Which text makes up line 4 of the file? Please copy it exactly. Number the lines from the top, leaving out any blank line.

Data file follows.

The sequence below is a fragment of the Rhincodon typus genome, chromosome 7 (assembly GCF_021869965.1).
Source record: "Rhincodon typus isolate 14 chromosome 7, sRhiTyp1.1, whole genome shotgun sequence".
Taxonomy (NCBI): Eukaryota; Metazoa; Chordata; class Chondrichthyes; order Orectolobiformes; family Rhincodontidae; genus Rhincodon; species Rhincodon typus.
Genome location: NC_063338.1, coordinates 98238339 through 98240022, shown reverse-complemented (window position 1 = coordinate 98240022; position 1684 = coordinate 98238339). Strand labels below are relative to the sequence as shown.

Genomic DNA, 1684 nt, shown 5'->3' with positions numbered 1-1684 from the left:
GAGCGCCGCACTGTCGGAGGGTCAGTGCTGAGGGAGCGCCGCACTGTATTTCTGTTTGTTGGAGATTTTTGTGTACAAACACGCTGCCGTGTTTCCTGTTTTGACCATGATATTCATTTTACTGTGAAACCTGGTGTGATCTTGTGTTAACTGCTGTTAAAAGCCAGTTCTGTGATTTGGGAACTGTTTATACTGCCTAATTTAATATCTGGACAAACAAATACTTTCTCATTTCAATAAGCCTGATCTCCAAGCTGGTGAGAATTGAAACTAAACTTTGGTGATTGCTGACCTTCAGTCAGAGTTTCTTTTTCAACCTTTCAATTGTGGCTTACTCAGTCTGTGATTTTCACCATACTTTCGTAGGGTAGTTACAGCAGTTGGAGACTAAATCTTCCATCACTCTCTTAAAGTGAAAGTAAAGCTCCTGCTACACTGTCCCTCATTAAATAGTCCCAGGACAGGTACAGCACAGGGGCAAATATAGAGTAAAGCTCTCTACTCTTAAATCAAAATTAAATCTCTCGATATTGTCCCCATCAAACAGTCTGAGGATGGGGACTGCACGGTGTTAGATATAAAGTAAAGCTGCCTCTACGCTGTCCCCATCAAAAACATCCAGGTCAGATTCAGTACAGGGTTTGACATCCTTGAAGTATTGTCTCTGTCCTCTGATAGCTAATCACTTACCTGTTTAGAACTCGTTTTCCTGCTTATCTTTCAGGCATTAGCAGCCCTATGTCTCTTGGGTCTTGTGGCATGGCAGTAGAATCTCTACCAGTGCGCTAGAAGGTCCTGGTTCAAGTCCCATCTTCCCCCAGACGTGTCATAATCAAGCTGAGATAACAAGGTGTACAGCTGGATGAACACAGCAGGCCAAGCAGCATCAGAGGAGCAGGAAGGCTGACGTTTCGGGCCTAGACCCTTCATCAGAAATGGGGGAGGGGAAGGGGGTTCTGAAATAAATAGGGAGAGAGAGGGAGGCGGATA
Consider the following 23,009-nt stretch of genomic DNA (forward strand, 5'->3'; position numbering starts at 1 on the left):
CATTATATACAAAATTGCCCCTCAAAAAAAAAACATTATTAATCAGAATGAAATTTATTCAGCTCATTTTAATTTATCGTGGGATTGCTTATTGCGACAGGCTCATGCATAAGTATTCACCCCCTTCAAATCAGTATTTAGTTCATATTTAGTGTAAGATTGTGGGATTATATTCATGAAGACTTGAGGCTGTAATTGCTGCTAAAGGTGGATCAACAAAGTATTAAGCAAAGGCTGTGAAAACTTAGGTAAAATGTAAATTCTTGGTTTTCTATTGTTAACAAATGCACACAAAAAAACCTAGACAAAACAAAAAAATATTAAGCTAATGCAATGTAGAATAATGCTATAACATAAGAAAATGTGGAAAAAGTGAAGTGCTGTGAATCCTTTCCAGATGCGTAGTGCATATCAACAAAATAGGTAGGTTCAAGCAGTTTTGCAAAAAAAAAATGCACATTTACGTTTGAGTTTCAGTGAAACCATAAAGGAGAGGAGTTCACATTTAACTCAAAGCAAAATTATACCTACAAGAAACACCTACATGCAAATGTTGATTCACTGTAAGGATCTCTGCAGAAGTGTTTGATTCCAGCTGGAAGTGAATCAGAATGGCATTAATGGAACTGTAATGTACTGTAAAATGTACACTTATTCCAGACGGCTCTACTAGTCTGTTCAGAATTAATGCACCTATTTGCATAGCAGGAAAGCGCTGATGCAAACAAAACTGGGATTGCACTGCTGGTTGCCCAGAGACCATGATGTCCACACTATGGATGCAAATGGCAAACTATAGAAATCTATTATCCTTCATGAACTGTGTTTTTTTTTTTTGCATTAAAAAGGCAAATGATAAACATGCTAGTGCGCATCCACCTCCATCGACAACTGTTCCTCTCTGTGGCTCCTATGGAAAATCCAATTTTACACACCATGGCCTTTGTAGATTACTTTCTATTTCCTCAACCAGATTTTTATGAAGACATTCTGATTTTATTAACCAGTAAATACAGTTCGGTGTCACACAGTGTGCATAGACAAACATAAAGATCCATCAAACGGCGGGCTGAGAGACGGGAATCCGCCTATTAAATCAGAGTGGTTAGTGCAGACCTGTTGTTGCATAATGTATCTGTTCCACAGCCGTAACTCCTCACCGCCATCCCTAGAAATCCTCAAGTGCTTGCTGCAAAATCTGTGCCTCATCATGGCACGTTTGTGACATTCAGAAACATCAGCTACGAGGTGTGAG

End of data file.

Genome location: NC_063338.1, coordinates 98238339 through 98240022, shown reverse-complemented (window position 1 = coordinate 98240022; position 1684 = coordinate 98238339). Strand labels below are relative to the sequence as shown.